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These (Fake) Self-Help Books Diagnose Nearly Every Way People Are Terrible On Social Media

Sean Tejaratchi addresses social media grievances with mock book covers.

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American Psycho author Bret Easton Ellis is what's known in online circles as a world-class troll. For the uninitiated, a troll is someone who expresses a controversial and often contrarian opinion in order to get a rise out of people and draw attention to himself. If someone is widely acclaimed, perhaps having just won a Nobel Prize, the troll might rail against her; if something is dismissed across the board, the troll will defend it. While a healthy dose of skepticism about universally agreed upon views can often make for snappy commentary, a troll is so consistent in his or her zeitgeist-aversion as to become predictable, seemingly disingenuous and generally terrible. Unfortunately, Bret Easton Ellis is but one troll lurking in a crowded space beneath the cyber-bridge. Furthermore, trolling is but one of many ways in which to annoy others online. Most of these insidious methods are chronicled in a new series of books by Rainbow Brown.

As you may have inferred from the name "Rainbow," though, this author is not real, and neither is this series of self-help books about not being a jerk online. However, there is most certainly a need for such books, and in their absence, we'll have to make do with these mock-up book covers, which diagnose many of the different ways in which participating in social media puts one in the crosshairs of all manner of goodwill-assassins. Created by writer and designer Sean Tejaratchi for his website, LiarTown USA, each book in the Rainbow Brown series has a title beginning with "The Big Book of Online..." that goes on to describe various facets of Internet obnoxiousness. Aside from Trolling, Tejaratchi also calls out Celebrity Worship, Memes, and Communication & Context.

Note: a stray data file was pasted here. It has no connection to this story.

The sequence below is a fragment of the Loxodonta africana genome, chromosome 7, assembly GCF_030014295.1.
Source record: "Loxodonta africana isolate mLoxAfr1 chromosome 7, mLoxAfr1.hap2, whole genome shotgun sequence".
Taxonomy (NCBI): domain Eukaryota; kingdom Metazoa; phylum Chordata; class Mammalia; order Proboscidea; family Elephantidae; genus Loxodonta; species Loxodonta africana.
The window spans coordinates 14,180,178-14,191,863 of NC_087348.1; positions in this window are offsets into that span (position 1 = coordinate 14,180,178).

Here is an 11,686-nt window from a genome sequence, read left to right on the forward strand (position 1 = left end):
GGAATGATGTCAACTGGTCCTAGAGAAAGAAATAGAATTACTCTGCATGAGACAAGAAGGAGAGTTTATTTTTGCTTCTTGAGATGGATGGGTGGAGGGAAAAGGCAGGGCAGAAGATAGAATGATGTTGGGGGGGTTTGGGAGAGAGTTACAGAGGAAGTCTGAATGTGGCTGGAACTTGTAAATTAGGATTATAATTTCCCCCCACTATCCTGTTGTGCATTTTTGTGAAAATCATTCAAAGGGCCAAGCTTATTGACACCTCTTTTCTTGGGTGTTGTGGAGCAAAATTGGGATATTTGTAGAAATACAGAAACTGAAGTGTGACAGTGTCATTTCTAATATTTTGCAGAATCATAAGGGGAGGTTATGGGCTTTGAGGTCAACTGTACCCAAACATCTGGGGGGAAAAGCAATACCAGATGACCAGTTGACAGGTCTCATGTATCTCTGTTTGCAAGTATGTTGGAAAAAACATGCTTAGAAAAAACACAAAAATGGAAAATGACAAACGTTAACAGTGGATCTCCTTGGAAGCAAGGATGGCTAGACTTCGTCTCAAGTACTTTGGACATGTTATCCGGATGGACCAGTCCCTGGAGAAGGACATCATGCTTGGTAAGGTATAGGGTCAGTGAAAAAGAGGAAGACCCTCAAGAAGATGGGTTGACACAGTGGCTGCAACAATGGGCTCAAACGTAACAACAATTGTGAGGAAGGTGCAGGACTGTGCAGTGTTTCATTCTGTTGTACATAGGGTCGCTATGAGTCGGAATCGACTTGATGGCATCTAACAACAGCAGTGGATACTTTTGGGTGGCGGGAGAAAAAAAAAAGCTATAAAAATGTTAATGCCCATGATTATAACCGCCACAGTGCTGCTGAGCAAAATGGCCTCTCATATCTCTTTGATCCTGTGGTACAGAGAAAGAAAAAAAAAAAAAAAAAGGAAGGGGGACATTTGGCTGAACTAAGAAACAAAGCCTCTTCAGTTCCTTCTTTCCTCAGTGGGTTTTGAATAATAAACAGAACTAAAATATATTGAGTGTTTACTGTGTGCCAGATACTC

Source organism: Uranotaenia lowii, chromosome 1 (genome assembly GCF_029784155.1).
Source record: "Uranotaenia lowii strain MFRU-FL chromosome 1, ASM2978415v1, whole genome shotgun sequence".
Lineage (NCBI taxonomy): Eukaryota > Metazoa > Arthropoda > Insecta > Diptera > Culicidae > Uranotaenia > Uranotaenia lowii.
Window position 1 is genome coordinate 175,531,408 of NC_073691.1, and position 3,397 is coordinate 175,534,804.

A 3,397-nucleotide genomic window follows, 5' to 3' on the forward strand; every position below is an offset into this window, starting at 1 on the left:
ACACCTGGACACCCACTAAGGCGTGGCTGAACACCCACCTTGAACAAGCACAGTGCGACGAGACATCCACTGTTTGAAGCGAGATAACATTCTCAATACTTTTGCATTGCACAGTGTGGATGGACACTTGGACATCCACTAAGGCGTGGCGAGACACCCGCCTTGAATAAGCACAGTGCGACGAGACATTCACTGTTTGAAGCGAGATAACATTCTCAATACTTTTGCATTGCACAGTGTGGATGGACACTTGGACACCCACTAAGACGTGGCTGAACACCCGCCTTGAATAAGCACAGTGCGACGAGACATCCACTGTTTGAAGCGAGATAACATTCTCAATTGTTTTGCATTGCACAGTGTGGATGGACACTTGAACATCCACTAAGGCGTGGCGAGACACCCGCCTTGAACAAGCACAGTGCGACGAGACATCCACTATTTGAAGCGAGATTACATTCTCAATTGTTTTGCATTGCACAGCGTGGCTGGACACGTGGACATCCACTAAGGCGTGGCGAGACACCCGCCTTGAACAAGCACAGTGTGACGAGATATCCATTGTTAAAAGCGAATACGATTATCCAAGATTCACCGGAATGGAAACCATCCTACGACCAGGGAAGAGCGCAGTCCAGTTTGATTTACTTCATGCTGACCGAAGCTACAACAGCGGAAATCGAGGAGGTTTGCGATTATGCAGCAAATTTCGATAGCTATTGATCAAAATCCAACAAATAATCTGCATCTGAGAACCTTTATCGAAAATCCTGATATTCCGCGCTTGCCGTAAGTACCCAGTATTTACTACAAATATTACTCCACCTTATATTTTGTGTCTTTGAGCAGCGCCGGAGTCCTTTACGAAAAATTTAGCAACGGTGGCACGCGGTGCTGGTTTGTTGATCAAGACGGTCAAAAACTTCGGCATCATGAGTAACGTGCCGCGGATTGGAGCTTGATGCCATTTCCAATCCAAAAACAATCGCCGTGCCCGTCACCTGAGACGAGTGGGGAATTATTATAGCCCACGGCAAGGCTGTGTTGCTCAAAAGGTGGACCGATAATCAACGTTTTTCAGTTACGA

Each cover has the weathered look of something that might have been languishing in a dank corner of the public library for ages. The highlight of these covers, though, is invariably the subtitle. It is here that Tejaratchi so succinctly sums up the essence of each problematic behavior that he renders an actual book superfluous. Consider his Big Book of Online Self-Loathing subtitle: "Why turning your life into an attention-whoring minstrel show of theatrical depression and misery probably isn't the best move." Although the book does not exist, one wonders whether a Twitterer exhibiting these behaviors would have the resolve to continue doing so after reading such an indictment.

Have a look through the other covers in the slides above, and leave a comment below if Rainbow Brown left out any social media behaviors you wish to see addressed.

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